This is the mindset that sees the effortless superiority, at every turn, of benign collectivism over selfish individualism, exploited worker over unscrupulous capitalist, enlightened European over brutish American, thoughtful atheist over dumb believer, persecuted Arab over callous Israeli; and that believes the West is the perpetrator of just about every ill that has ever befallen the world – from colonialism to global warming.

I'm often told, when I take on like this, that I'm ignoring the quality of BBC output. But I spent almost a decade in the employ of the BBC and I can say, without demeaning my gifted colleagues at The Times, that it has probably one of the highest concentrations of talent of any institution in the world. But that, of course, is the problem. It perpetuates its power by attracting and retaining an educated elite that is distinguished by its unstinting devotion to collectivist values. I've no doubt it does what it does very well. It is what it does I object to.

Bravo. In today's world of cable and satellite channels, lots of Americans who consider themselves educated and sophisticated speak of BBC News in glowing terms — admiring the Beeb even more than NPR or MacNeil-Lehrer. It's a sentiment not confined to those who are philosophically aligned with the collectivists at the Beeb, and it's something I don't understand. The Beeb reports on its own postmodernist alternate universe that bears little resemblance to the reality in which I reside. Their purpose is evil and the result is pernicious. Why should I admire them for doing it well?

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Decline of hip-hop?

Posted by Richard on March 2, 2007

As regular readers know, I’m not religious. But this is the kind of story that makes even me whisper, "Please, God, let it be true":

Maybe it was the umpteenth coke-dealing anthem or soft-porn music video. Perhaps it was the preening antics that some call reminiscent of Stepin Fetchit.

The turning point is hard to pinpoint. But after 30 years of growing popularity, rap music is now struggling with an alarming sales decline and growing criticism from within about the culture’s negative effect on society.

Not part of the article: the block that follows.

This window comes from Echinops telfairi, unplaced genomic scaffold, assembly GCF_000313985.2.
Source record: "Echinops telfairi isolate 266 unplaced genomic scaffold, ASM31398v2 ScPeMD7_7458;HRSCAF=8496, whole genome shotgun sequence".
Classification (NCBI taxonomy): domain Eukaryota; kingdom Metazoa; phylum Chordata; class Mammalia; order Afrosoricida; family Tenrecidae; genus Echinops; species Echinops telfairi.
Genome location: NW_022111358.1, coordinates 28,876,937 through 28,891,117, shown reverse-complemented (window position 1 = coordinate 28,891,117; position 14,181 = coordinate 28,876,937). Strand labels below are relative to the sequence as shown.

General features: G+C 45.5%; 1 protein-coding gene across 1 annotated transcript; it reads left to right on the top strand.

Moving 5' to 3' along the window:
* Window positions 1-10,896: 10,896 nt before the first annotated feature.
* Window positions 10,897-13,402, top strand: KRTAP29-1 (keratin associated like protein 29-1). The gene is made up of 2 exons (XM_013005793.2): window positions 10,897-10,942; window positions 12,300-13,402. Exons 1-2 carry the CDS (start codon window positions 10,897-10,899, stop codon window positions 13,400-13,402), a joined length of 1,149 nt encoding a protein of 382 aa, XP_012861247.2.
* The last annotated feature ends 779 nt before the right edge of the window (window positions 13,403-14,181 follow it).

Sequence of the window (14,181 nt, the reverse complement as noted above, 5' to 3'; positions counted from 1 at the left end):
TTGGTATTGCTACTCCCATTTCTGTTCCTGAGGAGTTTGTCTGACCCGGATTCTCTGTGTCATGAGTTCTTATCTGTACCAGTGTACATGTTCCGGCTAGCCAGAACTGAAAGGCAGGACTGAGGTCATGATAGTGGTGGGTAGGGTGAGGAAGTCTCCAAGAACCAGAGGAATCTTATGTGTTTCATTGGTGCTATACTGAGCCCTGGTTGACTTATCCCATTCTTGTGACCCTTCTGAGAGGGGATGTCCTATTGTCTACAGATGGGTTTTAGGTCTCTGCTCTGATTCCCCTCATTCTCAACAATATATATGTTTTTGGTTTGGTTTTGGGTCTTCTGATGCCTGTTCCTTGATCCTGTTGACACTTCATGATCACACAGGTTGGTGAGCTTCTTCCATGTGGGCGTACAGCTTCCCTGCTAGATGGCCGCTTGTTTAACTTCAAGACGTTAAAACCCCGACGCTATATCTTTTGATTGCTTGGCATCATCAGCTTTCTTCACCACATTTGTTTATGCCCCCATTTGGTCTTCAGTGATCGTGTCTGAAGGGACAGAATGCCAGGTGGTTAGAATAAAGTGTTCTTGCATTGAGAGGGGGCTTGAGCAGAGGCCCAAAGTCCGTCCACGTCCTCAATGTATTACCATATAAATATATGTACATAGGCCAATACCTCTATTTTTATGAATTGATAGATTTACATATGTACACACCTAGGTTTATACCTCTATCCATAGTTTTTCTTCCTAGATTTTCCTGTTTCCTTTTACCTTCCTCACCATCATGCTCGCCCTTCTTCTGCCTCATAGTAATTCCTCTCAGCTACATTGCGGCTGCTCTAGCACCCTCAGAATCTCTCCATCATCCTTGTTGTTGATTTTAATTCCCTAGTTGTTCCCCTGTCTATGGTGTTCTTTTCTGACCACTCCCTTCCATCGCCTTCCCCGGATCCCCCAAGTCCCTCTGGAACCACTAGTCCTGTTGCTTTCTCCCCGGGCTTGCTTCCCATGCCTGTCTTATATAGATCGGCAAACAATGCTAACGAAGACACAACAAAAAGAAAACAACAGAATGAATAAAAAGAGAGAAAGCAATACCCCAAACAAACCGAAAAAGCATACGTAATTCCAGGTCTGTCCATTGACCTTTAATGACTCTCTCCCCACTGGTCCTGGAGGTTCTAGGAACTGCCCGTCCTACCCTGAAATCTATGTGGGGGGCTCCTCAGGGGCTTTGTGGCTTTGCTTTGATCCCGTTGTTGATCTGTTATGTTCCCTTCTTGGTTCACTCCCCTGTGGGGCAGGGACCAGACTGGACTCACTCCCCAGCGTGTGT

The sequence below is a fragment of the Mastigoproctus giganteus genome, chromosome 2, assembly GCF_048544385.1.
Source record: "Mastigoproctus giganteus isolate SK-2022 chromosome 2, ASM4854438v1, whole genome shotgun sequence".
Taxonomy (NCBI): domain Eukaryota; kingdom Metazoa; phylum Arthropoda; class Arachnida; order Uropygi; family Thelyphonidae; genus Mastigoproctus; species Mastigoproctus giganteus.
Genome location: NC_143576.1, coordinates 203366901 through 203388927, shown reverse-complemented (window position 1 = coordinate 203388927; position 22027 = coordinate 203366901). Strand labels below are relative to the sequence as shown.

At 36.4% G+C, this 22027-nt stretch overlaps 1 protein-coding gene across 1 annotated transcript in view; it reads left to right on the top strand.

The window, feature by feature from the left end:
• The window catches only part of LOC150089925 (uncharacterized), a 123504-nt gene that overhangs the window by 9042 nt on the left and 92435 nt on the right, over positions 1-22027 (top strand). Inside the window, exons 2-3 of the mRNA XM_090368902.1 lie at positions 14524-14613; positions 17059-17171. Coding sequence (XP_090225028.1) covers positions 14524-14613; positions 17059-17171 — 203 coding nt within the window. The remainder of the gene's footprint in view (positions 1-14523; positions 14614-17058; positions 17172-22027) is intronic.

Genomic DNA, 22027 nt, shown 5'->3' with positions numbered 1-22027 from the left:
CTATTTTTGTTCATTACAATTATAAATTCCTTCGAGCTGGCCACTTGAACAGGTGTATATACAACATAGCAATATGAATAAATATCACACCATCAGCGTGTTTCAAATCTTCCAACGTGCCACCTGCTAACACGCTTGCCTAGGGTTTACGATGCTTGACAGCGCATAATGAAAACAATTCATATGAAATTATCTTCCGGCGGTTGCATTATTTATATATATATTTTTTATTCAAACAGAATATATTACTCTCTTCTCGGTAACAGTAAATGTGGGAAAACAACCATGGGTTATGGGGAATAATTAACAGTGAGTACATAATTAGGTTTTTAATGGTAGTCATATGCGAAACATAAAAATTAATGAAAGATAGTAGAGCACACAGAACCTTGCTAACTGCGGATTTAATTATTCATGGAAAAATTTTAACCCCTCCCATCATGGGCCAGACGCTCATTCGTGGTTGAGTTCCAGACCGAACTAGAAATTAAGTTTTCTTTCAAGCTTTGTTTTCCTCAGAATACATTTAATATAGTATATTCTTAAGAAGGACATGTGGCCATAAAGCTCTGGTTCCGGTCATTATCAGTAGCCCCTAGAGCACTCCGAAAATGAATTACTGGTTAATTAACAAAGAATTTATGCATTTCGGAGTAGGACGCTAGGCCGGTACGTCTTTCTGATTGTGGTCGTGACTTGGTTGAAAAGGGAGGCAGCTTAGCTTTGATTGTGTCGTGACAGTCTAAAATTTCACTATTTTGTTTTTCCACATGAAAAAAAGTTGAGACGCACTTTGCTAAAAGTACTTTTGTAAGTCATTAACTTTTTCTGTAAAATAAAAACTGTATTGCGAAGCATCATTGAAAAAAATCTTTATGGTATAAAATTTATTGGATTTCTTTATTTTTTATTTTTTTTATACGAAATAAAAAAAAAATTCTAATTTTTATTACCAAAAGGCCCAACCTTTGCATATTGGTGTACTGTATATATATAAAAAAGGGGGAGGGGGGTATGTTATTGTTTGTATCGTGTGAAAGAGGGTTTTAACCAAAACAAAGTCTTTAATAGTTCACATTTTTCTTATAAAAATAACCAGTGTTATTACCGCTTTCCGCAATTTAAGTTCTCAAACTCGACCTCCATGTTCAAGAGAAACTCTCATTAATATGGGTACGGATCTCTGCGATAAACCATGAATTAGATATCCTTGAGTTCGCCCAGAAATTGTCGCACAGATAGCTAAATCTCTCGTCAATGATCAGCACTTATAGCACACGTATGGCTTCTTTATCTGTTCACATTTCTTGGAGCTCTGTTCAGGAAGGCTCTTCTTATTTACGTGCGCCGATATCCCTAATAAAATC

Rap insider Chuck Creekmur, who runs the leading Web site Allhiphop.com, says he got a message from a friend recently "asking me to hook her up with some Red Hot Chili Peppers because she said she’s through with rap. A lot of people are sick of rap … the negativity is just over the top now."

The rapper Nas, considered one of the greats, challenged the condition of the art form when he titled his latest album "Hip-Hop is Dead." It’s at least ailing, according to recent statistics: Though music sales are down overall, rap sales slid a whopping 21 percent from 2005 to 2006, and for the first time in 12 years no rap album was among the top 10 sellers of the year. A recent study by the Black Youth Project showed a majority of youth think rap has too many violent images. In a poll of black Americans by The Associated Press and AOL-Black Voices last year, 50 percent of respondents said hip-hop was a negative force in American society.

Read the whole thing — it’s an interesting and multifaceted story.

For me, it’s not just the misogyny, glorification of violence, thuggishness, and nihilism that turn me off to hip-hop. Over the last 35 or 40 years, I’ve liked plenty of music that had a message I fundamentally disagreed with. But I’ve liked the music. Heck, there are rock and roll songs that I really like even though I have no idea what they’re about. They just sound nice.

I heard someone on the radio once discussing music, and he said music consisted of three elements: melody (which comes from the head), harmony (which comes from the heart), and rhythm (which comes from the groin).

I don’t know if that’s true or not, but if it is, it explains my dislike of hip-hop. Hip-hop discards the first two elements completely and presents only a vile message packaged in rhythm alone. To me, that’s not just anti-intellectual, but anti-human. It’s the glorification and celebration of the animalistic.

Melody matters a lot to me. Melody is what makes music music. The absence of melody — the rejection of melody — turns me off. Heck, it annoys me. Hell, it angers me. If you call yourself a "musician," but you can’t — or won’t — write a melody, I hope you, your do-rag, and your hate-filled doggerel go back to working at the Grease Monkey where you belong.

And did I mention that I have no use for "singers" who can merely chant?